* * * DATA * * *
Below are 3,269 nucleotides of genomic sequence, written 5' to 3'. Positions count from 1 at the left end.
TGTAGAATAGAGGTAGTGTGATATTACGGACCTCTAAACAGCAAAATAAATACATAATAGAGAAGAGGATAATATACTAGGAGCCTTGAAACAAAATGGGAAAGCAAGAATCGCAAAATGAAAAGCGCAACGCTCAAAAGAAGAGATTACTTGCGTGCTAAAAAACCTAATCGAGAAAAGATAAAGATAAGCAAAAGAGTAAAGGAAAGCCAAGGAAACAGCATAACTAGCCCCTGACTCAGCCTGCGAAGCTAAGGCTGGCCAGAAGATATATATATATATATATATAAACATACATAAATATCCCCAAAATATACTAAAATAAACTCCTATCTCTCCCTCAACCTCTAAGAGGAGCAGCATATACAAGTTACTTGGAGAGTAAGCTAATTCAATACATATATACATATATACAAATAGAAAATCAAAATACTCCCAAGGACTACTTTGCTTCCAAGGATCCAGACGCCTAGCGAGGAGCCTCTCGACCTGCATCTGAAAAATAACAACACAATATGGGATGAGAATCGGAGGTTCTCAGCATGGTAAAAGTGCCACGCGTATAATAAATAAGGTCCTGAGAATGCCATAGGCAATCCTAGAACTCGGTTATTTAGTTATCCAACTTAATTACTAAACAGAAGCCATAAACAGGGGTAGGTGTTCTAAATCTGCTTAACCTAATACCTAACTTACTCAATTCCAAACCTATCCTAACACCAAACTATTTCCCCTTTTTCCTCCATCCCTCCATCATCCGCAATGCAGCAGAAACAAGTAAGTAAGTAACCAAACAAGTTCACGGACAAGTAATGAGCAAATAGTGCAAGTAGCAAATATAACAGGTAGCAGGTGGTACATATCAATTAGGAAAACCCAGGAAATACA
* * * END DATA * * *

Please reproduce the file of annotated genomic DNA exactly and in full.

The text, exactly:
Below are 3,269 nucleotides of genomic sequence, written 5' to 3'. Positions count from 1 at the left end.
TGTAGAATAGAGGTAGTGTGATATTACGGACCTCTAAACAGCAAAATAAATACATAATAGAGAAGAGGATAATATACTAGGAGCCTTGAAACAAAATGGGAAAGCAAGAATCGCAAAATGAAAAGCGCAACGCTCAAAAGAAGAGATTACTTGCGTGCTAAAAAACCTAATCGAGAAAAGATAAAGATAAGCAAAAGAGTAAAGGAAAGCCAAGGAAACAGCATAACTAGCCCCTGACTCAGCCTGCGAAGCTAAGGCTGGCCAGAAGATATATATATATATATATATAAACATACATAAATATCCCCAAAATATACTAAAATAAACTCCTATCTCTCCCTCAACCTCTAAGAGGAGCAGCATATACAAGTTACTTGGAGAGTAAGCTAATTCAATACATATATACATATATACAAATAGAAAATCAAAATACTCCCAAGGACTACTTTGCTTCCAAGGATCCAGACGCCTAGCGAGGAGCCTCTCGACCTGCATCTGAAAAATAACAACACAATATGGGATGAGAATCGGAGGTTCTCAGCATGGTAAAAGTGCCACGCGTATAATAAATAAGGTCCTGAGAATGCCATAGGCAATCCTAGAACTCGGTTATTTAGTTATCCAACTTAATTACTAAACAGAAGCCATAAACAGGGGTAGGTGTTCTAAATCTGCTTAACCTAATACCTAACTTACTCAATTCCAAACCTATCCTAACACCAAACTATTTCCCCTTTTTCCTCCATCCCTCCATCATCCGCAATGCAGCAGAAACAAGTAAGTAAGTAACCAAACAAGTTCACGGACAAGTAATGAGCAAATAGTGCAAGTAGCAAATATAACAGGTAGCAGGTGGTACATATCAATTAGGAAAACCCAGGAAATACA